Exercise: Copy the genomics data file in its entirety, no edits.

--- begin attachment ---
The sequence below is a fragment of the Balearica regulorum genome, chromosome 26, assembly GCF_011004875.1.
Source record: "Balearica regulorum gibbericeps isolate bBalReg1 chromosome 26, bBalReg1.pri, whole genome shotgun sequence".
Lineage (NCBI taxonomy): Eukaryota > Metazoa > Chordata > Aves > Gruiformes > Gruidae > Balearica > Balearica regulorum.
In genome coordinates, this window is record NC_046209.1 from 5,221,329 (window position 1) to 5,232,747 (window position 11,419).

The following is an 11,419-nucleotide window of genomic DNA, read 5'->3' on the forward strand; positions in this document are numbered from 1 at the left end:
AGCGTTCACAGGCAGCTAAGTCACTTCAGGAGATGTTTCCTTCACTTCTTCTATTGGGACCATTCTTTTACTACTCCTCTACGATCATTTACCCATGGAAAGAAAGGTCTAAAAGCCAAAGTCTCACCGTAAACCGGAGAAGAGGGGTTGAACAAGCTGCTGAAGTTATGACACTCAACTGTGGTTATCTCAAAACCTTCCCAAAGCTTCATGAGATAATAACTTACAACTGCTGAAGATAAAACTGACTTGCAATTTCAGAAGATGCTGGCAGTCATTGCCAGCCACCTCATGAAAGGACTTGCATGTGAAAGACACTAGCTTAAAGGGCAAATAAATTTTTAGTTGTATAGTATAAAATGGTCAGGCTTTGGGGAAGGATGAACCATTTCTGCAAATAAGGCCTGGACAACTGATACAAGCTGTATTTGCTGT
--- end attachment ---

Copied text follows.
The sequence below is a fragment of the Balearica regulorum genome, chromosome 26, assembly GCF_011004875.1.
Source record: "Balearica regulorum gibbericeps isolate bBalReg1 chromosome 26, bBalReg1.pri, whole genome shotgun sequence".
Lineage (NCBI taxonomy): Eukaryota > Metazoa > Chordata > Aves > Gruiformes > Gruidae > Balearica > Balearica regulorum.
In genome coordinates, this window is record NC_046209.1 from 5,221,329 (window position 1) to 5,232,747 (window position 11,419).

The following is an 11,419-nucleotide window of genomic DNA, read 5'->3' on the forward strand; positions in this document are numbered from 1 at the left end:
AGCGTTCACAGGCAGCTAAGTCACTTCAGGAGATGTTTCCTTCACTTCTTCTATTGGGACCATTCTTTTACTACTCCTCTACGATCATTTACCCATGGAAAGAAAGGTCTAAAAGCCAAAGTCTCACCGTAAACCGGAGAAGAGGGGTTGAACAAGCTGCTGAAGTTATGACACTCAACTGTGGTTATCTCAAAACCTTCCCAAAGCTTCATGAGATAATAACTTACAACTGCTGAAGATAAAACTGACTTGCAATTTCAGAAGATGCTGGCAGTCATTGCCAGCCACCTCATGAAAGGACTTGCATGTGAAAGACACTAGCTTAAAGGGCAAATAAATTTTTAGTTGTATAGTATAAAATGGTCAGGCTTTGGGGAAGGATGAACCATTTCTGCAAATAAGGCCTGGACAACTGATACAAGCTGTATTTGCTGT